2018 Tropical Storm Alberto

Discussion in 'Tropical Weather' started by JayF, May 24, 2018.

  1. JayF

    JayF Technical Administrator
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    I am going to go ahead and create this. For Wes, I was hoping that Invest 90L would hold off but it looks like it might actually become a named storm. And with that, I present you with a Spaghetti Model.


    storm_90.gif
     
  2. JayF

    JayF Technical Administrator
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    ZCZC MIATWOAT ALL
    TTAA00 KNHC DDHHMM

    Special Tropical Weather Outlook
    NWS National Hurricane Center Miami FL
    130 PM EDT Thu May 24 2018

    For the North Atlantic...Caribbean Sea and the Gulf of Mexico:

    1. A broad surface low drifting slowly northward over the eastern
    Yucatan Peninsula continues to become better defined. Although
    showers and thunderstorms, along with strong gusty winds, remain
    primarily over the adjacent waters of the northwestern Caribbean
    Sea, environmental conditions are forecast to become more conducive
    for development through early next week, and a subtropical or
    tropical depression is likely to form by late Saturday over the
    southeastern Gulf of Mexico. An Air Force Reserve reconnaissance
    aircraft is scheduled to investigate the disturbance Friday
    afternoon, if necessary. Locally heavy rainfall is forecast across
    western Cuba and over much of Florida and the northern Gulf Coast
    into early next week. In addition, the threat of rip currents will
    steadily increase along the Gulf coast from Florida westward to
    Louisiana over the Memorial Day weekend. For more information on
    these threats, please see products issued by your local weather
    office. The next Special Tropical Weather Outlook on this system
    will be issued by 800 PM EDT this evening.
    * Formation chance through 48 hours...high...70 percent.
    * Formation chance through 5 days...high...90 percent.

    Forecaster Stewart
     
  3. Blountwolf

    Blountwolf Member
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    Per visible, A little bit of a spin already around Cozumel.
     
  4. Kory

    Kory Member

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    Pretty good consensus for landfall on the Mississippi/Alabama coasts. Euro is a solid category 1 hurricane. Trough orientation helps with outflow as it approaches and slows down along the Gulf Coast. Below are forecast 10m wind gusts...pretty impressive.

    [​IMG]
     
  5. Daryl

    Daryl Member

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    Special Tropical Weather Outlook
    NWS National Hurricane Center Miami FL
    730 AM EDT Fri May 25 2018

    Satellite images and surface observations indicate that the low
    pressure system located over the northwestern Caribbean Sea just
    east of the Yucatan Peninsula of Mexico has become better defined
    overnight, and thunderstorm activity has also increased and become
    better organized. Environmental conditions are forecast to steadily
    become more conducive for development, and a subtropical or tropical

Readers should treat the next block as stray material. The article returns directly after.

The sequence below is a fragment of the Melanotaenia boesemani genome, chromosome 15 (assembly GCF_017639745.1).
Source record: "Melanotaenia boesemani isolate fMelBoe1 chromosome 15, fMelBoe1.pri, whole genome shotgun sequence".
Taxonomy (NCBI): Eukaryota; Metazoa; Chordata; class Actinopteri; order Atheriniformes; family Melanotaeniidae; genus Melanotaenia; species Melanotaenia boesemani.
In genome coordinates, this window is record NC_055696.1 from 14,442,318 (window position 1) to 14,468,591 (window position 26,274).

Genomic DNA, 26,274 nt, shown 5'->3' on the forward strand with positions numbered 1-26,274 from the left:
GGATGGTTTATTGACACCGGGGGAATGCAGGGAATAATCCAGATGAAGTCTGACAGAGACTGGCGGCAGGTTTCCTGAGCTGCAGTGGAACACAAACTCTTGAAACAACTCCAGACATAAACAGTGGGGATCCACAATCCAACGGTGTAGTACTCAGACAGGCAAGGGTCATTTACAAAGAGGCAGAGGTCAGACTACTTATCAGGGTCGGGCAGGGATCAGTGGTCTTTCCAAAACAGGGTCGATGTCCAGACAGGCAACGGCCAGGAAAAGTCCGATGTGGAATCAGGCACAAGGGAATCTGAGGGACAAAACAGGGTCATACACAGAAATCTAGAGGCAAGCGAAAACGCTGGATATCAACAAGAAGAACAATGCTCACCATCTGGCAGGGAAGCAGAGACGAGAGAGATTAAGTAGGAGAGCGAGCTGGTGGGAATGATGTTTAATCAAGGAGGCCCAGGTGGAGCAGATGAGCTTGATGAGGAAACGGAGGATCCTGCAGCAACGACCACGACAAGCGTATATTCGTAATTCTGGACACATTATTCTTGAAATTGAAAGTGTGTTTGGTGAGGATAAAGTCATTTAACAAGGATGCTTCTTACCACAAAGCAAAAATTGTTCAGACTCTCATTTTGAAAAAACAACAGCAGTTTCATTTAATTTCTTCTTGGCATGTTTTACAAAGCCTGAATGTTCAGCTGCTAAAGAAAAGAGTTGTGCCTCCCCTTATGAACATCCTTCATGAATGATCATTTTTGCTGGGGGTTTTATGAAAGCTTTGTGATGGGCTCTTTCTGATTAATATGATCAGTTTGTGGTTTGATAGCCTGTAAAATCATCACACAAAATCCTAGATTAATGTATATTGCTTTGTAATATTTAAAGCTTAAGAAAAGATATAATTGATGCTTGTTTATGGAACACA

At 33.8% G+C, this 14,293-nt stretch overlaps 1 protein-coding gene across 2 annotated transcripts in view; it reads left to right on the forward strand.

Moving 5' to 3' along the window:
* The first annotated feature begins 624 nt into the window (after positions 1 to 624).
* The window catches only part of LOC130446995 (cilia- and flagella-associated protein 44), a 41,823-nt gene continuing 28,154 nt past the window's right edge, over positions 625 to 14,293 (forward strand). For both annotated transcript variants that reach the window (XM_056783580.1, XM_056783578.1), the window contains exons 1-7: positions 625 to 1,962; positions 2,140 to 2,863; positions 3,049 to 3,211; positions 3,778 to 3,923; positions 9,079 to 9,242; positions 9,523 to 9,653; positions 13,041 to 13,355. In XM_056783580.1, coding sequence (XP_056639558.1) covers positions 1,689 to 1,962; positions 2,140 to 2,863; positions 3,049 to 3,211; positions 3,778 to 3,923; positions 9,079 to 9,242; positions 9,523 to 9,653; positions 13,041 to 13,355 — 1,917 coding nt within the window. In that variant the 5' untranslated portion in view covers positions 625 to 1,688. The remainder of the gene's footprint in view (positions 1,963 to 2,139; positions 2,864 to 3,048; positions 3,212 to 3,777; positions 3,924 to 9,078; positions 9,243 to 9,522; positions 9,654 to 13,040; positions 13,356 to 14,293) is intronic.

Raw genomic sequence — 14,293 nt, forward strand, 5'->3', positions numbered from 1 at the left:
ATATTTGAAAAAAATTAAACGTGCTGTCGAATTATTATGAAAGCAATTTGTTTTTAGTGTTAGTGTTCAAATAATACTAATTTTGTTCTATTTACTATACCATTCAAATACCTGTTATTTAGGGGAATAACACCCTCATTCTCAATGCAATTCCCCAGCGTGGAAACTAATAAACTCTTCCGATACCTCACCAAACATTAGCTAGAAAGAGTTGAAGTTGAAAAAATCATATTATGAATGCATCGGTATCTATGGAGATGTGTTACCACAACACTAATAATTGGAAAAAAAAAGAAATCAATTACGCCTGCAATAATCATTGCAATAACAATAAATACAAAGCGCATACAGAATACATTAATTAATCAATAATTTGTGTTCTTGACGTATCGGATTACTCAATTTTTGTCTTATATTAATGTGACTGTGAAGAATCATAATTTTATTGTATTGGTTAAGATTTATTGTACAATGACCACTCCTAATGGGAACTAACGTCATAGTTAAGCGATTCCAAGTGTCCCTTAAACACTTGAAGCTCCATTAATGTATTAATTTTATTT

depression or storm is likely to form by Saturday over the
    northwestern Caribbean Sea or the southeastern Gulf of Mexico. An
    Air Force Reserve reconnaissance aircraft is scheduled to
    investigate the low this afternoon.
    Locally heavy rainfall is forecast across western Cuba and over much
    of Florida and the northern Gulf Coast into early next week. This
    system could also bring tropical-storm-force winds and storm surge
    to portions of the northern Gulf Coast by late this weekend or early
    next week. In addition, the threat of rip currents will steadily
    increase along the Gulf Coast from Florida westward to Louisiana
    over the Memorial Day weekend.
    * Formation chance through 48 hours...high...90 percent.
    * Formation chance through 5 days...high...90 percent.
     
  6. JayF

    JayF Technical Administrator
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    Most of the models have this becoming a tropical storm. I wouldn't say though that a Cat 1 is out of the question. Its going to be a busy couple of days in the weather forecasting offices around the coast.
     
  7. Kory

    Kory Member

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    Recon is headed down there this afternoon. Overall, there are a few circulations rotating around the main circulation which is mostly exposed. I can't imagine they upgrade it just yet...
     
  8. JayF

    JayF Technical Administrator
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    If it continues to Strengthen. I see it becoming Alberto at the next update.
     
  9. Kory

    Kory Member

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    JayF likes this.
  10. JayF

    JayF Technical Administrator
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    Current Goes-16 (Goes-East) image of Invest 90L


    20181451337_GOES16-ABI-CONUS-11-625x375.jpg
     
  11. Kory

    Kory Member

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    We have Subtropical Storm Alberto. Feel free to update the thread title.
     
  12. JayF

    JayF Technical Administrator
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    00
    WTNT41 KNHC 251444
    TCDAT1

    Subtropical Storm Alberto Discussion Number 1
    NWS National Hurricane Center Miami FL AL012018
    1000 AM CDT Fri May 25 2018

    The broad low pressure system that the NHC has been tracking for
    the past several days over the Yucatan Peninsula has finally moved
    offshore over the waters of the northwestern Caribbean Sea.
    Although the system possesses multiple low-level circulations, the